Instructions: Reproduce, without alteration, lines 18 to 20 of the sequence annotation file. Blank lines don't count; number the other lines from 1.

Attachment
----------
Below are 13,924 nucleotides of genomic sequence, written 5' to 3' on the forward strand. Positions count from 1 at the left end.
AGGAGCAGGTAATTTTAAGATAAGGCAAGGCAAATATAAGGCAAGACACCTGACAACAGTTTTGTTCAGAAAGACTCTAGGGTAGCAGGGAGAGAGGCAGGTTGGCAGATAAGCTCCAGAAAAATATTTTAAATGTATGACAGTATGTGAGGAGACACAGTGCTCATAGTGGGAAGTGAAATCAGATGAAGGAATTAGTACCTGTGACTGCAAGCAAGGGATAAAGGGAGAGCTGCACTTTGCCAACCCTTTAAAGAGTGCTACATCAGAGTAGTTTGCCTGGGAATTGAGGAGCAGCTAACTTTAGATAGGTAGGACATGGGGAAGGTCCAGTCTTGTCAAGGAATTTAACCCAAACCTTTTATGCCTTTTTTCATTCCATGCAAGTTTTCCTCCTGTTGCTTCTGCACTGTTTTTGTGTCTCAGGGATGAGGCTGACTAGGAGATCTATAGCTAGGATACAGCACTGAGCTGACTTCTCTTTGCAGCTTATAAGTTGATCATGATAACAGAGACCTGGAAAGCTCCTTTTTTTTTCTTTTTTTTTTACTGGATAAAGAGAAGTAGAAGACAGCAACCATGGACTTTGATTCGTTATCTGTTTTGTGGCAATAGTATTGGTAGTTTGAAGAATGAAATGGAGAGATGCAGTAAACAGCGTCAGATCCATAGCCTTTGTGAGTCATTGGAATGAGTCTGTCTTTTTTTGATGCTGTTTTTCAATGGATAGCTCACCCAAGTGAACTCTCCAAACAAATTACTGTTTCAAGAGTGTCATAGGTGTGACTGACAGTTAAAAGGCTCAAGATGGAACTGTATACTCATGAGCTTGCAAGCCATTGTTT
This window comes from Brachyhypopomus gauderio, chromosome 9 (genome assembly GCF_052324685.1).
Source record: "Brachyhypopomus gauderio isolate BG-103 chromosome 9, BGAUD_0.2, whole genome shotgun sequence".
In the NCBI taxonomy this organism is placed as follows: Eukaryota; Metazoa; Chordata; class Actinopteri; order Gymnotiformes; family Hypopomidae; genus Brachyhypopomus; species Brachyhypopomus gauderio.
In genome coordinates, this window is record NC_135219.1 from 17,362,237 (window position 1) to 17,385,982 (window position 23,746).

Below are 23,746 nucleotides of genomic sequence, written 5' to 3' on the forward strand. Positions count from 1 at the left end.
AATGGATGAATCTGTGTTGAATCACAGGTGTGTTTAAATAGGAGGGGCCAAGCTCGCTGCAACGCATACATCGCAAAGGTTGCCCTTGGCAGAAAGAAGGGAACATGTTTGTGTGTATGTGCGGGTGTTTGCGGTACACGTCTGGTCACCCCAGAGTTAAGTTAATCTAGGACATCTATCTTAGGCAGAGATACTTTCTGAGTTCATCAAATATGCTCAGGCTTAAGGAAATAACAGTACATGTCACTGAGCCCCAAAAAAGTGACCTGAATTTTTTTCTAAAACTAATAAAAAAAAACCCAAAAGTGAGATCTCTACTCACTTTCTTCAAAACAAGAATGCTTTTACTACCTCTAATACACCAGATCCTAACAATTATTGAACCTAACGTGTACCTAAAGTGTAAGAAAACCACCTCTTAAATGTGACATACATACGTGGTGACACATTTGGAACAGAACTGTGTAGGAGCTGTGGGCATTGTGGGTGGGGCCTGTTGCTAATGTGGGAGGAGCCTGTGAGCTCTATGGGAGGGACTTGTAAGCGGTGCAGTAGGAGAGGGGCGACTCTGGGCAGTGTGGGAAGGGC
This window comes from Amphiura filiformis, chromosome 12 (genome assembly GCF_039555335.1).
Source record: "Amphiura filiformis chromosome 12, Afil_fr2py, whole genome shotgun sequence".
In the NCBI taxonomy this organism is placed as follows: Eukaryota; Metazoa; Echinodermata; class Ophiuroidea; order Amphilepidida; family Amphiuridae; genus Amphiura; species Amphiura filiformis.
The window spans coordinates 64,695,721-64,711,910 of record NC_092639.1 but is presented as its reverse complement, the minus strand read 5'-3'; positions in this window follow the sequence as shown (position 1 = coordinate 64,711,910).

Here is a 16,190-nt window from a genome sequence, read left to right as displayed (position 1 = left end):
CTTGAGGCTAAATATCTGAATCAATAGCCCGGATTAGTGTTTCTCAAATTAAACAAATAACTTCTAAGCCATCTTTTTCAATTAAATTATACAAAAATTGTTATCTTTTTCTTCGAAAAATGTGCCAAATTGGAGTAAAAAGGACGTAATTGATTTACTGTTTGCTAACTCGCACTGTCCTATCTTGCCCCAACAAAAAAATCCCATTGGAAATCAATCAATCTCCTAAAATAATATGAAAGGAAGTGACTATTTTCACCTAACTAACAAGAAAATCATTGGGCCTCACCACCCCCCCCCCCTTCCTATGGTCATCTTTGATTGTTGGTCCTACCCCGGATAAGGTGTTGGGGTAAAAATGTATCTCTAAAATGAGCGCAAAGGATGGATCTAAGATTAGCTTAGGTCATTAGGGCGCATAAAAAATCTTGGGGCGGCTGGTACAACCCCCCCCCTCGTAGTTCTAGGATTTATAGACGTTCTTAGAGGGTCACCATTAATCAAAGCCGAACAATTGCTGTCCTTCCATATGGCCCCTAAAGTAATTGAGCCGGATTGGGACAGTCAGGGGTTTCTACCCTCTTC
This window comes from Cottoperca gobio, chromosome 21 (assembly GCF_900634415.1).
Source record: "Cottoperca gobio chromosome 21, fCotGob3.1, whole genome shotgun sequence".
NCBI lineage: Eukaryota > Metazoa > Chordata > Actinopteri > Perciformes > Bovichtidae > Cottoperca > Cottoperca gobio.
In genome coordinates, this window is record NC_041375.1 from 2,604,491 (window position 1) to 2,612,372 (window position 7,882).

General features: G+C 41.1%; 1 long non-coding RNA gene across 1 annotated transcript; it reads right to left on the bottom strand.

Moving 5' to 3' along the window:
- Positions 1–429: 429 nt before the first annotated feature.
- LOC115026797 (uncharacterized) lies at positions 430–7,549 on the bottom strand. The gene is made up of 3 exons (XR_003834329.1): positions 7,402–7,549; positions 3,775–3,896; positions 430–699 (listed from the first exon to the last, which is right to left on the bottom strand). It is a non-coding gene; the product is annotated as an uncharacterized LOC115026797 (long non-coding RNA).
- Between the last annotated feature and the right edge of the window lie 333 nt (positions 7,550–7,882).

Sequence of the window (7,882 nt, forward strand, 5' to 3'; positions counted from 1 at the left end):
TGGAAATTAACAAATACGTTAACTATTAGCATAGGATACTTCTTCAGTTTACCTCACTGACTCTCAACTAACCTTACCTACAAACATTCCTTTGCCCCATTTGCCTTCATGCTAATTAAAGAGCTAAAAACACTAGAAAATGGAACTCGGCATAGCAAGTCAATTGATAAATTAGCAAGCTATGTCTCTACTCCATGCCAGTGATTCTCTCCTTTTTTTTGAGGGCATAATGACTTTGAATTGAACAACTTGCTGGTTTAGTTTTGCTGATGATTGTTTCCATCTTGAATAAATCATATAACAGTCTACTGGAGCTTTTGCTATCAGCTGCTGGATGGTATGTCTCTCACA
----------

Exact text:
In genome coordinates, this window is record NC_041375.1 from 2,604,491 (window position 1) to 2,612,372 (window position 7,882).

General features: G+C 41.1%; 1 long non-coding RNA gene across 1 annotated transcript; it reads right to left on the bottom strand.

Moving 5' to 3' along the window: